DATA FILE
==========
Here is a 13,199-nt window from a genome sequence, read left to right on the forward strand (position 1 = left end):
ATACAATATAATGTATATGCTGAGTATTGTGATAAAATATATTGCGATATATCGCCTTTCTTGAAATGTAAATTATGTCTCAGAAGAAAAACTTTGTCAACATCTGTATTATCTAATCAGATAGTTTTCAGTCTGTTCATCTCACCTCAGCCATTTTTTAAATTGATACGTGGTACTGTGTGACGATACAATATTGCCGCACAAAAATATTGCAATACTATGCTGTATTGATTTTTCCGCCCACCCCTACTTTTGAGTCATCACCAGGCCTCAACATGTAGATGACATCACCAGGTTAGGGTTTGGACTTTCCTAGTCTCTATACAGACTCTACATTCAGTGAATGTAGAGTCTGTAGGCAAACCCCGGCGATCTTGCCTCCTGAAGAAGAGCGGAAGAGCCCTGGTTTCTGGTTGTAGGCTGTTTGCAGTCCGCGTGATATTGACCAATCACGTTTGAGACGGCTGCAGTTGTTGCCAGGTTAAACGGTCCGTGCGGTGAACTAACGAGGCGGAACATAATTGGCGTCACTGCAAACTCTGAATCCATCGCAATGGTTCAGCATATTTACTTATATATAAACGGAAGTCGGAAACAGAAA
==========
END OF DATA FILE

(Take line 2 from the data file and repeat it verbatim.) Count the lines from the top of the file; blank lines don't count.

ATACAATATAATGTATATGCTGAGTATTGTGATAAAATATATTGCGATATATCGCCTTTCTTGAAATGTAAATTATGTCTCAGAAGAAAAACTTTGTCAACATCTGTATTATCTAATCAGATAGTTTTCAGTCTGTTCATCTCACCTCAGCCATTTTTTAAATTGATACGTGGTACTGTGTGACGATACAATATTGCCGCACAAAAATATTGCAATACTATGCTGTATTGATTTTTCCGCCCACCCCTACTTTTGAGTCATCACCAGGCCTCAACATGTAGATGACATCACCAGGTTAGGGTTTGGACTTTCCTAGTCTCTATACAGACTCTACATTCAGTGAATGTAGAGTCTGTAGGCAAACCCCGGCGATCTTGCCTCCTGAAGAAGAGCGGAAGAGCCCTGGTTTCTGGTTGTAGGCTGTTTGCAGTCCGCGTGATATTGACCAATCACGTTTGAGACGGCTGCAGTTGTTGCCAGGTTAAACGGTCCGTGCGGTGAACTAACGAGGCGGAACATAATTGGCGTCACTGCAAACTCTGAATCCATCGCAATGGTTCAGCATATTTACTTATATATAAACGGAAGTCGGAAACAGAAA